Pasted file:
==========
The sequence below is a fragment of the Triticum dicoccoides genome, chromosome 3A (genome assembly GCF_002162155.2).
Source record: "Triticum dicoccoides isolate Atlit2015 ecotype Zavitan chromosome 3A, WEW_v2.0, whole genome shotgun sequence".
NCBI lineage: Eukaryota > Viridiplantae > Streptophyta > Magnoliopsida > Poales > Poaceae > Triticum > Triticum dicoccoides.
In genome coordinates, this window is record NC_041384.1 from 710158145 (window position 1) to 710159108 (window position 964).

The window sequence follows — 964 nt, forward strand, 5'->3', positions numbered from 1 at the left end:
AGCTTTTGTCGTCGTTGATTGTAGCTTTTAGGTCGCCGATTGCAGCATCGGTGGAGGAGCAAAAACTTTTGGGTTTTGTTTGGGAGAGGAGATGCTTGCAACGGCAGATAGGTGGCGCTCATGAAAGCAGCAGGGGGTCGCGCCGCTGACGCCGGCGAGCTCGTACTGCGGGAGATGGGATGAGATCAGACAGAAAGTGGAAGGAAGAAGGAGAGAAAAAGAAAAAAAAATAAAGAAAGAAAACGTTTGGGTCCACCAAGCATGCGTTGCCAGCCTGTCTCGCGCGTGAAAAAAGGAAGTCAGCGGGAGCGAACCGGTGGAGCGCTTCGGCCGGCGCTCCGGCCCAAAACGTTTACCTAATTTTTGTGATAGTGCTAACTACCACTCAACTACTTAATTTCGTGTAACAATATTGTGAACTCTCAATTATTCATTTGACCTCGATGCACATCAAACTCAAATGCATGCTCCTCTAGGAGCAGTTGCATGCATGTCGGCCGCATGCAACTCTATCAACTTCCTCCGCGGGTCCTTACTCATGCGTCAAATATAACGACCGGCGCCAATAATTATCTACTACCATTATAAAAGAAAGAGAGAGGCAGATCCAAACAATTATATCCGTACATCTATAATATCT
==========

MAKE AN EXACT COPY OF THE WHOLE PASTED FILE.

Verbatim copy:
The sequence below is a fragment of the Triticum dicoccoides genome, chromosome 3A (genome assembly GCF_002162155.2).
Source record: "Triticum dicoccoides isolate Atlit2015 ecotype Zavitan chromosome 3A, WEW_v2.0, whole genome shotgun sequence".
NCBI lineage: Eukaryota > Viridiplantae > Streptophyta > Magnoliopsida > Poales > Poaceae > Triticum > Triticum dicoccoides.
In genome coordinates, this window is record NC_041384.1 from 710158145 (window position 1) to 710159108 (window position 964).

The window sequence follows — 964 nt, forward strand, 5'->3', positions numbered from 1 at the left end:
AGCTTTTGTCGTCGTTGATTGTAGCTTTTAGGTCGCCGATTGCAGCATCGGTGGAGGAGCAAAAACTTTTGGGTTTTGTTTGGGAGAGGAGATGCTTGCAACGGCAGATAGGTGGCGCTCATGAAAGCAGCAGGGGGTCGCGCCGCTGACGCCGGCGAGCTCGTACTGCGGGAGATGGGATGAGATCAGACAGAAAGTGGAAGGAAGAAGGAGAGAAAAAGAAAAAAAAATAAAGAAAGAAAACGTTTGGGTCCACCAAGCATGCGTTGCCAGCCTGTCTCGCGCGTGAAAAAAGGAAGTCAGCGGGAGCGAACCGGTGGAGCGCTTCGGCCGGCGCTCCGGCCCAAAACGTTTACCTAATTTTTGTGATAGTGCTAACTACCACTCAACTACTTAATTTCGTGTAACAATATTGTGAACTCTCAATTATTCATTTGACCTCGATGCACATCAAACTCAAATGCATGCTCCTCTAGGAGCAGTTGCATGCATGTCGGCCGCATGCAACTCTATCAACTTCCTCCGCGGGTCCTTACTCATGCGTCAAATATAACGACCGGCGCCAATAATTATCTACTACCATTATAAAAGAAAGAGAGAGGCAGATCCAAACAATTATATCCGTACATCTATAATATCT